Baby names spats is exactly why my cousin and his wife kept the names they’d chosen a secret until the kid was born.

      Reply
      1. EddieSherbert

        That’s me and my partner’s plan (when we get around to having kids)… I’ve heard too many horror stories (“name battles” like this AND family being awful and dissing all over the parents’ potential names)!

        Reply
      2. Rusty Shackelford

        I see how that would prevent pre-natal spats, but after the baby is born and named, aren’t name-reservers still going to complain that you “stole” their name?

        Reply
        1. Horse Lover

          I guess maybe they are only doing it in private to other complainers?

          The infamous story in my family about name stealing comes from my Grandma. She and her older sister had discussed baby names and her older sister had kids before her. Well, she used all the names my Grandma had wanted. My Grandma was so mad! But, my aunts and uncles are all relieved they didn’t get those names! LOL It’s a reoccurring topic of discussion at family events. :)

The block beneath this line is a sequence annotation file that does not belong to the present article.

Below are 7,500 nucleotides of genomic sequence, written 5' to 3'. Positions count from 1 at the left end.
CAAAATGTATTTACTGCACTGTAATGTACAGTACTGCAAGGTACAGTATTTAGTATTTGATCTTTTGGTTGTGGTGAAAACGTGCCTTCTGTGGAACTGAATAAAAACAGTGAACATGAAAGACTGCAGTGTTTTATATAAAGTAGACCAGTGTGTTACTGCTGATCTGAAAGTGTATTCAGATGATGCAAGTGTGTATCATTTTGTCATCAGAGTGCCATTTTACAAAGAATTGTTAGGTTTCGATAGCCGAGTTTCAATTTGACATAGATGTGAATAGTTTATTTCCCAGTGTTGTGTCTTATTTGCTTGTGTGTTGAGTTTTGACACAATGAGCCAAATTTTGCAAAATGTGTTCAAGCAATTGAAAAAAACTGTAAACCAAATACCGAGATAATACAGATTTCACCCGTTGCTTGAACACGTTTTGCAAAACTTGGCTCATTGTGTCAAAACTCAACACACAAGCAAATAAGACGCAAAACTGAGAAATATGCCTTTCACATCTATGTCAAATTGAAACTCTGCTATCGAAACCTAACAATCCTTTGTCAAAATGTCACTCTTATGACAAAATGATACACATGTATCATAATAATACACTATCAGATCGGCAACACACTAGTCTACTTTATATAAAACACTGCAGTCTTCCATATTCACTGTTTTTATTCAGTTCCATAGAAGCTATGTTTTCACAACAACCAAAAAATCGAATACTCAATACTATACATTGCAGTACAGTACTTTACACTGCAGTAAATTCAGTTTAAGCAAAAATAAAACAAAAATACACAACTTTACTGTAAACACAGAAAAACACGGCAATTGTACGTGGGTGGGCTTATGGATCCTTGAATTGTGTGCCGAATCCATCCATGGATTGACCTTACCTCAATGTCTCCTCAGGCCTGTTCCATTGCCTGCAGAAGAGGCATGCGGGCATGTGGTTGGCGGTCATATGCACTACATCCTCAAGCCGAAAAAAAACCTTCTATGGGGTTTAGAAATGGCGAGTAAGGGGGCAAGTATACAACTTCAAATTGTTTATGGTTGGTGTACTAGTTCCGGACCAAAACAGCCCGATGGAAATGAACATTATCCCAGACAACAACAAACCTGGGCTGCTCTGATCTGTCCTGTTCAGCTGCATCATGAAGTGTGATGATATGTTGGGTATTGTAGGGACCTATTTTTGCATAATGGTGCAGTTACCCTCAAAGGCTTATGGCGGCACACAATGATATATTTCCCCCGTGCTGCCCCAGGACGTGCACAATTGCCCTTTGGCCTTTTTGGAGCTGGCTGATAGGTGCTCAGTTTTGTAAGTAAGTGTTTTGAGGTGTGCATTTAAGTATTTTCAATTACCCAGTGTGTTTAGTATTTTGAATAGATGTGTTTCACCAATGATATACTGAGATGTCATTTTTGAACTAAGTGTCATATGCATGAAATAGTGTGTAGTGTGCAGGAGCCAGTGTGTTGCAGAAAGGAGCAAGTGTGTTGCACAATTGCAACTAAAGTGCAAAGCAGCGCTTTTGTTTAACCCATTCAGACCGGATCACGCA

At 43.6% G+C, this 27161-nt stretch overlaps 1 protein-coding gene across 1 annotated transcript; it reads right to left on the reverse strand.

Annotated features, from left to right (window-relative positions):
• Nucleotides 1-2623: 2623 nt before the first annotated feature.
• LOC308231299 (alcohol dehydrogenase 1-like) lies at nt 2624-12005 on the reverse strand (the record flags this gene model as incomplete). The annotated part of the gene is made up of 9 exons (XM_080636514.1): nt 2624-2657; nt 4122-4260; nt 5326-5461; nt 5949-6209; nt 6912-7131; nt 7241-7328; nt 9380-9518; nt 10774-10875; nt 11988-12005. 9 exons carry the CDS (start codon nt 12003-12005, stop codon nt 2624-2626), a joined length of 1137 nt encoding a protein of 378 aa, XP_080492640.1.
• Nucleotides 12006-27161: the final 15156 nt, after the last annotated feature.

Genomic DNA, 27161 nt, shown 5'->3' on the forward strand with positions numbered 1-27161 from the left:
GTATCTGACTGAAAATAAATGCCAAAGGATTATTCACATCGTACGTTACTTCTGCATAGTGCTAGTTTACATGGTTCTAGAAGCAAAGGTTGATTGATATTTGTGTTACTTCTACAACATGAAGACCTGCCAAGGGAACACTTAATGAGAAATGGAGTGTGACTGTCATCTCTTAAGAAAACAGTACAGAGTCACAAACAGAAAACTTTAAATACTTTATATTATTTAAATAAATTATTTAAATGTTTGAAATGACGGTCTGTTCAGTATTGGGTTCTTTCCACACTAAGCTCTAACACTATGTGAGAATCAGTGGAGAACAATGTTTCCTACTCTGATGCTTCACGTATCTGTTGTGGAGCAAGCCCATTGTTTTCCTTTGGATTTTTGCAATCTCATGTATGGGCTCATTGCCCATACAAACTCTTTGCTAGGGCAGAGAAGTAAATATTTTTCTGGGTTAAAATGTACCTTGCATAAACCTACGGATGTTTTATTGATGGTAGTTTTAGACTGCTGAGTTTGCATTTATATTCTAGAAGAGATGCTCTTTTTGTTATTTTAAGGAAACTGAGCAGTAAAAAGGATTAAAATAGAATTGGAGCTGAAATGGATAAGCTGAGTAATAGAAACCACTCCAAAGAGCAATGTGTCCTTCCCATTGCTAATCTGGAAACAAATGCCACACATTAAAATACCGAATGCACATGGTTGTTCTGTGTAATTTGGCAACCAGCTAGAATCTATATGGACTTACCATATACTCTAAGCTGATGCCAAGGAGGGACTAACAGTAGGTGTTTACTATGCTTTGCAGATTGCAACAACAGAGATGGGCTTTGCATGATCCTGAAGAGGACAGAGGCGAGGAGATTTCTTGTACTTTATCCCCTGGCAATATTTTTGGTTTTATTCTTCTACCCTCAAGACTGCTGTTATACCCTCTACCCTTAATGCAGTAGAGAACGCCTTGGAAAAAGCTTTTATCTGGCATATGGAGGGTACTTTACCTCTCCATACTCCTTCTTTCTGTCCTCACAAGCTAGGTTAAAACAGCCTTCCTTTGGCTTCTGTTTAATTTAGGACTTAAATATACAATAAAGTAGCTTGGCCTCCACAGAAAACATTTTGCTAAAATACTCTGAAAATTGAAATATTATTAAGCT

Reply
        2. Zombeyonce

          They might, but they’re less likely to annoyingly complain to your face since it’s too late for them to have any influence over the kid’s name.

          Reply
          1. Rusty Shackelford

            I envy those of you who live amongst people who won’t complain about things they cannot influence.

            Reply
            1. Zombeyonce

              It won’t stop everyone, but it does stop a decent number of people from saying they hated someone with kid’s name when they were in school/old job/prison.

              Reply
    9. Jen